What does March Madness mean to a veteran coach? A one-and-done star? Find out with these stories.
The NCAA tournament isn't just about the transcendent national-title experience that one team feels at its conclusion. It's also about the journey all 68 teams took to get to the Big Dance and the magic they create when they come together. Which do you remember more: Duke cutting down the nets last April or Wisconsin proving that Kentucky (then 38–0) was beatable after all? Can you name the four starters who surrounded Shabazz Napier in Connecticut's 2014 title run? Or how about who won it all in '13, when Florida Gulf Coast dunked its way to the Sweet 16?
Despite what coaches may say, very few schools are capable of winning the national championship. But every team believes it can create its one shining moment. Here are four stories about four players, teams and coaches out to achieve something special over the next three weeks.
Pressure? Denzel Valentine is used to it by now. His father, Carlton, played for Michigan State. He grew up in Lansing going to Michigan State games. The best player in school history, Magic Johnson, is also the best player ever from Lansing, and Valentine has been compared to Magic since middle school. Now the senior has one last chance to lead Michigan State to a national title, just like Magic.
It is tempting to say that Valentine has to block all of this out when he takes the floor this month. But that isn't how he operates. He will take it with him; he loves the expectations and revels in trying to win for people other than himself. His brother, Drew, a fine college player at Oakland University, is on that list. So is senior Spartans sharpshooter Bryn Forbes, Valentine's best friend as a kid. And so is Michigan State coach Tom Izzo, with whom Valentine is close. Valentine has three weeks to accomplish the greatest feat of his life. Everybody from his brother to Magic will be watching—and Valentine loves that. By Michael Rosenberg
An NCAA championship would be meaningful to Kansas coach Bill Self because, to put it succinctly, he obsesses over it. It is the thought in the back of his mind. It is the thought in the front of his mind. It is the thought that fills every sub-cellular space between every synapse in his skull. Never mind the 12 straight Big 12 regular-season titles, or the 382 wins he has amassed in Lawrence alone. "There's only been one game," Self said before this postseason run began, "where the win has felt as good as the losses have felt bad."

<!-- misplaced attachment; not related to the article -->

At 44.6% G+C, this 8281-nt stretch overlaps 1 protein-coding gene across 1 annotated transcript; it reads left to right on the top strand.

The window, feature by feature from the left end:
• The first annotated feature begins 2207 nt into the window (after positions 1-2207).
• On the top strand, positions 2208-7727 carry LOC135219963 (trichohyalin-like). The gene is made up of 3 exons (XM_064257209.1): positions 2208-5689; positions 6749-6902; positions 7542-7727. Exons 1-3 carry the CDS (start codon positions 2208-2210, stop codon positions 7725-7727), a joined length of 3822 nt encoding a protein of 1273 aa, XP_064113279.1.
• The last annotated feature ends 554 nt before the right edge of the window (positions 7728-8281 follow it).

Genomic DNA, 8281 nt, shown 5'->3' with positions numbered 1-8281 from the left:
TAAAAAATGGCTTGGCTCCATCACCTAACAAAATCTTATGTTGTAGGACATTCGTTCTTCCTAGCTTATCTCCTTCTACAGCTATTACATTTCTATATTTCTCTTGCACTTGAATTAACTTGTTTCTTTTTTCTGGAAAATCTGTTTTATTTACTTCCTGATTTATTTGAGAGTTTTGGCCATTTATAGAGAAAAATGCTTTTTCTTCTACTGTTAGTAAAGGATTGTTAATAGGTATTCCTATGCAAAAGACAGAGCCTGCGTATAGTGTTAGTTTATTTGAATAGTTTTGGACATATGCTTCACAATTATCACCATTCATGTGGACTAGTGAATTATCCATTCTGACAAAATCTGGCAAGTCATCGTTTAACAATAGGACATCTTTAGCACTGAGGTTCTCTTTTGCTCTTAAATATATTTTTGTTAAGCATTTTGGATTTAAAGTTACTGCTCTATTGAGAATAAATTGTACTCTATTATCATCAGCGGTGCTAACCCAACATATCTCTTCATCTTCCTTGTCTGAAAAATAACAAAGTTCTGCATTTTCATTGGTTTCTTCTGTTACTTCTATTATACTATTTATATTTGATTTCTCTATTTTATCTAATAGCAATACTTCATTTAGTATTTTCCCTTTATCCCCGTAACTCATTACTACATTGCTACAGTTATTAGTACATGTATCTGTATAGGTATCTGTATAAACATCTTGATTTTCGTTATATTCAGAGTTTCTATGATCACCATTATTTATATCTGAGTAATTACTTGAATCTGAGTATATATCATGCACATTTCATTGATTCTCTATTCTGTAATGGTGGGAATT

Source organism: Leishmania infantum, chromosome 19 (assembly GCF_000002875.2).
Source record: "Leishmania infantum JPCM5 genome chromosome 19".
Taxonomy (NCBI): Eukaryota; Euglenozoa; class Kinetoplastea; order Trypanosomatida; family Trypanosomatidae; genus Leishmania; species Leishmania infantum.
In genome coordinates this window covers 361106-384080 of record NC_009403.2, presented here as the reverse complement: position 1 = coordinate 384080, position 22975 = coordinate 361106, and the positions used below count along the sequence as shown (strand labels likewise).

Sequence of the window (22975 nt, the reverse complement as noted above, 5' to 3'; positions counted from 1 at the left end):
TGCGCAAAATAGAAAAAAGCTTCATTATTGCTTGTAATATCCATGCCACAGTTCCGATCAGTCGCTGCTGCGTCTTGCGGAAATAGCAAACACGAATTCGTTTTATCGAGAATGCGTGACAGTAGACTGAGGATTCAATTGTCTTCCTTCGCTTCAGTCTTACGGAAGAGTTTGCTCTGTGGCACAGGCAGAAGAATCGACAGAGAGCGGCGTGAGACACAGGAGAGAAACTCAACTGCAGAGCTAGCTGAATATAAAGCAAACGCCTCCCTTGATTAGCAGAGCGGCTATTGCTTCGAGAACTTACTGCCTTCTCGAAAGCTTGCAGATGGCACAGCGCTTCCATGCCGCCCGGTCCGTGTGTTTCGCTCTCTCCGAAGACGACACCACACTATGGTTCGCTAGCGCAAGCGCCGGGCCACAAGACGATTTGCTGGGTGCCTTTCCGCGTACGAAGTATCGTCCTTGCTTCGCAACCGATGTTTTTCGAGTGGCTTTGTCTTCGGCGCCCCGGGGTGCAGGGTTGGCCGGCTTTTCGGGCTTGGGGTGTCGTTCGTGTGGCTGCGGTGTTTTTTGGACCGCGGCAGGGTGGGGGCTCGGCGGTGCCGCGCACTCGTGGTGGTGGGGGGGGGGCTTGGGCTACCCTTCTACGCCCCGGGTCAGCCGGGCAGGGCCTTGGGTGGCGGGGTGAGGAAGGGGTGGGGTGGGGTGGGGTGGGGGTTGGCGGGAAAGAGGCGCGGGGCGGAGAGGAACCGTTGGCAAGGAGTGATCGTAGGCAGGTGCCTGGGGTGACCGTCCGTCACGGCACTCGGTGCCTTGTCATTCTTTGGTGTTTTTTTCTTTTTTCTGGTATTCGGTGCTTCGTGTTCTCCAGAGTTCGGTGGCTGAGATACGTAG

That, of course, is in reference to the national title game on April 7, 2008, when Kansas stormed back to beat Memphis 75–68 in overtime. Self wants to feel that sensation again. The prospect of it keeps him going even though there is little else the Jayhawks haven't accomplished under his watch. Back-to-back exits in the NCAA tournament round of 32 surely drive Self and his players, but not like the feeling of one victory that surpasses everything else. By Brian Hamilton
In the one-and-done era, eight college freshmen have gone on to be selected with the No. 1 overall pick in the NBA draft. All of them played in the NCAA tournament. Will that trend change this year? LSU freshman forward Ben Simmons, who has long been considered the No. 1-in-waiting, won't take part in the Big Dance after his Tigers suffered through a mediocre regular season and an embarrassing flameout against Texas A&M in the SEC tournament semifinals.
Duke forward Brandon Ingram, however, has punched his ticket to the field. Ingram entered college as a consensus top-five prospect, and he has slowly climbed to No. 2 on many draft boards and is now within striking distance of Simmons. Could a strong showing catapult him to the top in June? By David Gardner
Stony Brook didn't begin playing Division I basketball until 1999. It took until 2016 for the Seawolves to secure their first berth in the sport's marquee event, the NCAA tournament. How did they finally do it? By winning the America East tourney behind a masterful performance from star center Jameel Warney, who scored 43 points to spark an 80–74 victory over Vermont.
The next day, fans filled Stony Brook's arena to watch as the Seawolves learned their first-round opponent would be No. 4 seed Kentucky, a blueblood program brimming with future NBA talent and supported by a massive fan base. The Seawolves are heavy underdogs, but now that they have finally reached college basketball's biggest stage, can they pull a stunner and extend their welcome? By Chris Johnson